Climate change is having lasting effects such as changing ocean acidity, temperatures, and heights, increasing the chances of natural hazards such as forest fires and hurricanes, and leading to the disappearance of water sources supplied by glaciers and snow. Carbon dioxide (CO2) produced by humans is a primary contributor to man-made climate change thus finding storage mechanisms for human produced CO2 is necessary to mitigate climate change. Mantle rocks, like peridotite, offer a storage option for CO2, in the presence of water, peridotite will alter into new kinds of rocks. If CO2 is present in the water this CO2 will be stored as a solid in the rocks, keeping it trapped underground forever. Currently this chemical alteration process is well understood however the physical process that allows water to reach unaltered peridotite is not. SerpRateAI will discover the physical processes that allow water to be pumped underground to understand how peridotite alters. Ultimately we will produce natural alteration rates, i.e., how fast the rock changes over time. This can be used to estimate how much CO2 we can store in a region. Given that mantle rocks like peridotite are common, this could feasibly be used to store a large fraction of human produced CO2.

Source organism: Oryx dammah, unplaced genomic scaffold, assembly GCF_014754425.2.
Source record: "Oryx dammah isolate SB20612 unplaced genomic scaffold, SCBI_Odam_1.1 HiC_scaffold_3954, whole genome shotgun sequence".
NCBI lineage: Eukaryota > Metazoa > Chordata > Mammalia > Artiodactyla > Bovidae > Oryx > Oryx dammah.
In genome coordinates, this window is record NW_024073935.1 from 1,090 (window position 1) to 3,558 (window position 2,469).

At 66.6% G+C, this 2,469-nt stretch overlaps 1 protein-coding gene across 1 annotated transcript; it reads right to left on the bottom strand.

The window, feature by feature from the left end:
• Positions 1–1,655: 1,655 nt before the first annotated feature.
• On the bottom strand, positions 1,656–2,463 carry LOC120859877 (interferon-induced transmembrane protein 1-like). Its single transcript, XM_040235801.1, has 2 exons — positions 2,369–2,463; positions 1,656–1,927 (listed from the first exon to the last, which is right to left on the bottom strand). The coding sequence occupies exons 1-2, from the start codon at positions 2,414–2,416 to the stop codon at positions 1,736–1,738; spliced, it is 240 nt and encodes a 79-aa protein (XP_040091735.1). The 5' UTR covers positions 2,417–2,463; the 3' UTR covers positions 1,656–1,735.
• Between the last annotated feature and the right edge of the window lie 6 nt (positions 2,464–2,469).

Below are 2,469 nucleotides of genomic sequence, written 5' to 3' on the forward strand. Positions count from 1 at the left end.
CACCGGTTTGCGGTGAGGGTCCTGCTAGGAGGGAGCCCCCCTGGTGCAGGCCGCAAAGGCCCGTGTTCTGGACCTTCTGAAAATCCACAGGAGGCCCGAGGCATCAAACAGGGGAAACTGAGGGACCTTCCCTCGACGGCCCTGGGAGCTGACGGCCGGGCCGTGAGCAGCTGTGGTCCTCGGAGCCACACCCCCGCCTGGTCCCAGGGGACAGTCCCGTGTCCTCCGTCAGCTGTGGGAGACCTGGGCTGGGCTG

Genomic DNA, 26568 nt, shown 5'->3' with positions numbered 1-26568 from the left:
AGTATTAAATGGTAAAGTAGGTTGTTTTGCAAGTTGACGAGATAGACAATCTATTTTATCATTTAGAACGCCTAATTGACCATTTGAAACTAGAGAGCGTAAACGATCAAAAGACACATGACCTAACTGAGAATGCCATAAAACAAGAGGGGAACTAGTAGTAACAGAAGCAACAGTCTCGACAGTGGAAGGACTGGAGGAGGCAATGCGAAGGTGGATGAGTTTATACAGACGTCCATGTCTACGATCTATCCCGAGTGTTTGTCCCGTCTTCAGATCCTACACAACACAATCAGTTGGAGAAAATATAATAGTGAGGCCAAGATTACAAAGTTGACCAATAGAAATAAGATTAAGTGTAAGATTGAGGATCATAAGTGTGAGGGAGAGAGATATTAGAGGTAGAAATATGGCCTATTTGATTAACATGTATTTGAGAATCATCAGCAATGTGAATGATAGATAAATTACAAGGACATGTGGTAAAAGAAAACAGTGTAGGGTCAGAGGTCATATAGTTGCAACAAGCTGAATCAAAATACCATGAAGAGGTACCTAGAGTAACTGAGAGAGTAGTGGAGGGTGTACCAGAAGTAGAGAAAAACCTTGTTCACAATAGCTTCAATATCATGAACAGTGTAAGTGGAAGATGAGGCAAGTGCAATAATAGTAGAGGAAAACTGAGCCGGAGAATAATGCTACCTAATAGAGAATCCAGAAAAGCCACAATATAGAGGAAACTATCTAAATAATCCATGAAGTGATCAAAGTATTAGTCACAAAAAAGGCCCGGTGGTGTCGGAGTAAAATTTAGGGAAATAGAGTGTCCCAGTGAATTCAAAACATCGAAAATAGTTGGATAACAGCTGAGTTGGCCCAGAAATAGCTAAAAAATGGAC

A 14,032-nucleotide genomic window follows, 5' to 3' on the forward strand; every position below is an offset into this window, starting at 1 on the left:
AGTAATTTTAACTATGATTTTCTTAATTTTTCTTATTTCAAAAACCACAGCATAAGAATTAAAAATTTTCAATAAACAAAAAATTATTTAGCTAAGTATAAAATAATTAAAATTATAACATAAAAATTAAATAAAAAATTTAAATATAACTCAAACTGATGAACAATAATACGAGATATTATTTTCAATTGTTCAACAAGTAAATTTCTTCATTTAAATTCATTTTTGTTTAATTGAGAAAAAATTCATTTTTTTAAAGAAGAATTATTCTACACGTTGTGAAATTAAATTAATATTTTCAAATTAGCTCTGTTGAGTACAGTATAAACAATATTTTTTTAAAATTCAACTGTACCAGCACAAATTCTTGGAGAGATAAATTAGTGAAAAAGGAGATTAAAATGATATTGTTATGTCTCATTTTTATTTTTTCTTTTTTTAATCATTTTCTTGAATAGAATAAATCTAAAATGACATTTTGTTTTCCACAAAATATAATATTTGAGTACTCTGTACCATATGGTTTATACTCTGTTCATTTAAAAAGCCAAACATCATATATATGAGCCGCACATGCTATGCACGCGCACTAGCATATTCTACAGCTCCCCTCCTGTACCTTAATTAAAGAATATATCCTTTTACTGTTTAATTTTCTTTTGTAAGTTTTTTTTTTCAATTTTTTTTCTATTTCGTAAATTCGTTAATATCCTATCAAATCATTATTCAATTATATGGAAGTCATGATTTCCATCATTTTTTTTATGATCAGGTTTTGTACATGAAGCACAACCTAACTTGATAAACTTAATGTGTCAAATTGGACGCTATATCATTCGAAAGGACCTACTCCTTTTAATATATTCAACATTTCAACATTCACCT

Peridotite rocks are found in oceanic environments and outcrop on continents around the world. The alteration of peridotite, i.e., serpentinization, is a major geodynamic process that controls the density of crustal rocks and the global cycles of carbon dioxide and hydrogen. The physical mechanisms that allow peridotite to fully serpentinize remain elusive. The mechanism of reaction driven cracking has been suggested to promote serpentinization because the increase in volume creates stress on the surrounding rock, promoting fracture development in unaltered rock. This process also acts as a pumping mechanism, delivering fluids from the recently altered rock into new areas. Understanding and detecting this process in natural environments is important for estimating serpentinization rates. SerpRateAI aims to both constrain and explain serpentinization rates using dozens of terabytes of data collected in the Oman Drilling Program Multi-Borehole Observatory, in a region undergoing active serpentinization. The data include seismic data from hydrophone and geophone networks, X-ray tomography imaging of the entire borehole cores, down-borehole video, core logging data, hydrological data such as flow rates and fluide levels in the borehole, and ambient atmospheric and borehole conditions. SerpRateAI will produce an ensemble of machine learning models that will 1) explore the relationship between serpentinization rates and cracking events and degassing events detected in the seismic data, 2) explore the development of serpentine vein networks using the X-ray tomography data and use these networks to identify areas of active serpentinization, and 3) predict and explain the observed serpentinization rates in the context of the observed seismicity, degassing, vein developments, and ambient conditions. The project builds on the strong international collaboration between the University of Oslo, Utrecht University, Woods Hole Oceanographic Institution, and Columbia University.